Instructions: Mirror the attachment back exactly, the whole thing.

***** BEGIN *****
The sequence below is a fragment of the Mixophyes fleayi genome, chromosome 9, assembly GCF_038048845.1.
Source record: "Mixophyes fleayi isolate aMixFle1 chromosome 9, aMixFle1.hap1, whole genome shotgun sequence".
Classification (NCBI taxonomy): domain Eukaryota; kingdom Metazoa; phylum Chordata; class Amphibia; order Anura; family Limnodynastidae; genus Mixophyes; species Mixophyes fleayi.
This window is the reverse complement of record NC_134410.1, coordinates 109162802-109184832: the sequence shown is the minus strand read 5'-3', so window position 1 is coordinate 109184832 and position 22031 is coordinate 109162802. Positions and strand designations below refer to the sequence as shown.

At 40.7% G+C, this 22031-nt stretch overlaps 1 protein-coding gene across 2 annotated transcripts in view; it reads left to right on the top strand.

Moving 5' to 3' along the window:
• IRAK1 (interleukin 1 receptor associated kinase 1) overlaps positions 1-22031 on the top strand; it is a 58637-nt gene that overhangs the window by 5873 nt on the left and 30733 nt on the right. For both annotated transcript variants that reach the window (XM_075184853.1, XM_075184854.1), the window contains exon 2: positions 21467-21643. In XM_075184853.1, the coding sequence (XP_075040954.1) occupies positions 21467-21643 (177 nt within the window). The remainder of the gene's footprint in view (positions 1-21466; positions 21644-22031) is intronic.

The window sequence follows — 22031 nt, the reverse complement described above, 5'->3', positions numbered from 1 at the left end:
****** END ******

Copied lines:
The sequence below is a fragment of the Mixophyes fleayi genome, chromosome 9, assembly GCF_038048845.1.
Source record: "Mixophyes fleayi isolate aMixFle1 chromosome 9, aMixFle1.hap1, whole genome shotgun sequence".
Classification (NCBI taxonomy): domain Eukaryota; kingdom Metazoa; phylum Chordata; class Amphibia; order Anura; family Limnodynastidae; genus Mixophyes; species Mixophyes fleayi.
This window is the reverse complement of record NC_134410.1, coordinates 109162802-109184832: the sequence shown is the minus strand read 5'-3', so window position 1 is coordinate 109184832 and position 22031 is coordinate 109162802. Positions and strand designations below refer to the sequence as shown.

At 40.7% G+C, this 22031-nt stretch overlaps 1 protein-coding gene across 2 annotated transcripts in view; it reads left to right on the top strand.

Moving 5' to 3' along the window:
• IRAK1 (interleukin 1 receptor associated kinase 1) overlaps positions 1-22031 on the top strand; it is a 58637-nt gene that overhangs the window by 5873 nt on the left and 30733 nt on the right. For both annotated transcript variants that reach the window (XM_075184853.1, XM_075184854.1), the window contains exon 2: positions 21467-21643. In XM_075184853.1, the coding sequence (XP_075040954.1) occupies positions 21467-21643 (177 nt within the window). The remainder of the gene's footprint in view (positions 1-21466; positions 21644-22031) is intronic.

The window sequence follows — 22031 nt, the reverse complement described above, 5'->3', positions numbered from 1 at the left end: